The Zarate trial, and the history of the weapon that fired the fatal bullet that killed Kate Steinle, got me thinking about who gets to carry lethal weapons in our society.
Clearly, police officers do, in pretty much every city, town, and county in the United States. County sheriffs and their deputies do. Transit police often do. Some of the officers patrolling university campuses are armed; so are some park rangers.
Apparently, the Bureau of Land Management thinks that its rangers need serious weapons, like the Sig-Sauer .40.
Investigators at the SF District Attorney’s Office are allowed to carry guns.
I remember years ago some of the inspectors from the California Dental Board argued that they needed to be armed. One of them asked me, “have you ever had to argue with an angry man with a drill?”
The list keeps growing. Now the San Francisco Community College police want to carry guns.
So where does it end? Will Muni fare inspectors want guns? How about Parking Control Officers?
Are we safer if we arm more people?
The issue before the SF Police Commission Friday/3 is slightly different. The panel is holding its final public hearing at City Hall on the question of giving the local cops Tasers.
The department and the chief argue that Tasers will give officers a “less lethal” alternative – that they will be less likely to shoot people if they can zap them instead. For police accountability advocates, that makes no sense at all.
You can weigh in on the issue at 5pm; a room hasn’t been assigned yet, so check here for updates.
The Board of Supes Land Use and Transportation Committee holds a special meeting Thursday/2 to consider the long-awaited legislation that would set regulations for the cannabis industry. We’re running a bit out of time here – the state law legalizing adult use takes effect Jan. 1, and with only two months to go, the city is scrambling to be ready.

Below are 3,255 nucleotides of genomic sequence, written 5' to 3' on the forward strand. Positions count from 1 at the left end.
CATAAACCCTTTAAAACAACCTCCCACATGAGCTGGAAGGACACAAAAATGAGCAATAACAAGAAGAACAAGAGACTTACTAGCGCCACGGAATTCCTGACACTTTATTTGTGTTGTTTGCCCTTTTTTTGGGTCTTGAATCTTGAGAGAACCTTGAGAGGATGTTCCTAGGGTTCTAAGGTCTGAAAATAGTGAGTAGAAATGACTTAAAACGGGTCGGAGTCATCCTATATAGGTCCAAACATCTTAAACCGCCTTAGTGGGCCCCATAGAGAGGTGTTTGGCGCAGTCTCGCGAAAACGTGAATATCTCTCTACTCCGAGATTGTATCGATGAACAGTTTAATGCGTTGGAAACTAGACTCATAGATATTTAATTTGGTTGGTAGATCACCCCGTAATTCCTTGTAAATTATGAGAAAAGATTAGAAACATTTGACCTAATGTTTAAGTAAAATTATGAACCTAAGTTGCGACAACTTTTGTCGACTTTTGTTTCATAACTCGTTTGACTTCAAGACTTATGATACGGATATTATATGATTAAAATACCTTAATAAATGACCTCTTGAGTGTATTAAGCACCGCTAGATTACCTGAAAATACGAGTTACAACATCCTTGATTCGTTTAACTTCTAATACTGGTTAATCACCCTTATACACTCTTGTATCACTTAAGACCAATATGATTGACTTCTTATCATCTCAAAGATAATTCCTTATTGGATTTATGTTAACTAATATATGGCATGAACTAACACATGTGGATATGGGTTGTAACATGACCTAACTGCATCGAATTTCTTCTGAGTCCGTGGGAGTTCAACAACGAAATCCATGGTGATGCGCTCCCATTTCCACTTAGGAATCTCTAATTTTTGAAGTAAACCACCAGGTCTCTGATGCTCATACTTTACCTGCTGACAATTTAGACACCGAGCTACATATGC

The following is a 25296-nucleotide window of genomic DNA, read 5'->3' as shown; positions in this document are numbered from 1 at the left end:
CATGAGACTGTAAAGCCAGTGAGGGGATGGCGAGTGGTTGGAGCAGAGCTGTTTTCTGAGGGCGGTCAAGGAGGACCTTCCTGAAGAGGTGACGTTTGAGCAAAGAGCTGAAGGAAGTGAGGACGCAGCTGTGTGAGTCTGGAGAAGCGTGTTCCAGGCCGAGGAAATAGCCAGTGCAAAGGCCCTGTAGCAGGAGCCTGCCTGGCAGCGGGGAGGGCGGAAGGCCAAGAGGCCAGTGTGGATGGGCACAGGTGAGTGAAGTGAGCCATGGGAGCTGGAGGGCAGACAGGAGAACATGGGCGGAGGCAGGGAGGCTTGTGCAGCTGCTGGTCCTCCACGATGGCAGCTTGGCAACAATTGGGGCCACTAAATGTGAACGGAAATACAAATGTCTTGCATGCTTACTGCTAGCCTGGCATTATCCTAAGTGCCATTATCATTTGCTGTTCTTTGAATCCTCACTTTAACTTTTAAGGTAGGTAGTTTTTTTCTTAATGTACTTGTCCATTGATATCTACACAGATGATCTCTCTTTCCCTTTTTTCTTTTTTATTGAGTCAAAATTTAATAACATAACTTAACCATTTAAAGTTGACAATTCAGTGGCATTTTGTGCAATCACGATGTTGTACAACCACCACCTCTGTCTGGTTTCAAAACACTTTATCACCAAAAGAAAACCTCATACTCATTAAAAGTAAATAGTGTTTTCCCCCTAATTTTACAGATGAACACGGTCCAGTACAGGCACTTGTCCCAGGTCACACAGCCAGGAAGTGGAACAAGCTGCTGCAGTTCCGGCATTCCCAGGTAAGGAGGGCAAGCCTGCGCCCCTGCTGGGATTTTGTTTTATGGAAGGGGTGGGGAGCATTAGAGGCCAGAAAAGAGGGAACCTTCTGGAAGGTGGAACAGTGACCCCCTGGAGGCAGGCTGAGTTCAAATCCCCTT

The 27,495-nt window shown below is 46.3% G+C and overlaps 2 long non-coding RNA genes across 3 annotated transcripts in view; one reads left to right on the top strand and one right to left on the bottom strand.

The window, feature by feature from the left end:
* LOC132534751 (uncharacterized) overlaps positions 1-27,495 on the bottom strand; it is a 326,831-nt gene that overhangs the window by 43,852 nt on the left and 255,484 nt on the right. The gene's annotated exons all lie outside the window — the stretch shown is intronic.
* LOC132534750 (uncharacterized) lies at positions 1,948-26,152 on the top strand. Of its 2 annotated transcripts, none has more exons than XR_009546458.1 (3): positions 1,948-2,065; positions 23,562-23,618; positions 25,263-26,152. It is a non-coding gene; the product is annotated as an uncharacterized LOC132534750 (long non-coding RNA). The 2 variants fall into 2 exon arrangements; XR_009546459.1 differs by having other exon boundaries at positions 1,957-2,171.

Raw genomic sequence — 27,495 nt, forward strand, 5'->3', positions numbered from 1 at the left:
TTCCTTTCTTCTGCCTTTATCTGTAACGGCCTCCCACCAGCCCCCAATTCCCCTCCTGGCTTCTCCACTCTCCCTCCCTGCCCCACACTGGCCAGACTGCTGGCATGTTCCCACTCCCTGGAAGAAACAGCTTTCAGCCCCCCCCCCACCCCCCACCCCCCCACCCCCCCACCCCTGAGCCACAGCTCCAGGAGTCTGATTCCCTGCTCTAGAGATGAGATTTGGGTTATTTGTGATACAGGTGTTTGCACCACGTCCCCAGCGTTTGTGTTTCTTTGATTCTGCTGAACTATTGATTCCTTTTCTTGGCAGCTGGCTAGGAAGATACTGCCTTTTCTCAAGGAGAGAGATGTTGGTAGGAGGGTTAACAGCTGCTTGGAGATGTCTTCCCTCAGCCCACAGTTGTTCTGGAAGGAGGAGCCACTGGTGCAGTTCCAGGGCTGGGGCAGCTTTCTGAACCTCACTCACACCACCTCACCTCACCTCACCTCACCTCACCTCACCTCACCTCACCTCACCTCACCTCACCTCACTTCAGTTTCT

The changes in state law are pretty dramatic. After Jan. 1, people who want medical marijuana will have to get a recommendation from their regular attending physician, not from a doctor they find online or in a storefront clinic. And a lot of primary-care doctors may not offer that recommendation.
That shouldn’t matter to people who are 21 or over, since they can legally buy cannabis anyway. For patients who are between 18 and 21, it’s a very big deal.
The city has a fairly comprehensive package of land-use regulations that would allow cannabis retail in a lot of neighborhood retail areas, allow it with some restrictions in areas where it’s not now legal, and repeal the special-interest bill by Sup. Ahsha Safai that bans new outlets in D11.
The bill would ban any retail cannabis licenses until the city figures out an equity program, to make sure that the benefits of this lucrative new industry go at least in part to people who suffered most from the failed War on Drugs.
Some worry that it will take a long time to develop the equity plan, and that will delay the entire industry in the city, while (for example) Oakland moves ahead.
But we have a new Department of Cannabis, and a well-established medical marijuana industry, and we ought to be able to make this work. Soon.
The hearing’s at noon, in Room 263.
This Day of the Dead (Thu/2), homeless advocates are trying to get elected officials to pay attention to the number of homeless people who die on the streets every year.
The Coalition on Homelessness will hold a march to City Hall, with four stops along the way to honor community members who died without a roof over their heads. Along the route, activists will paint red footprints and handprints to symbolize the city’s lack of comprehensive action.
After the march, there’s a traditional Mexican lunch in Civic Center Plaza. It starts at 11am at the corner of Larkin and Eddy.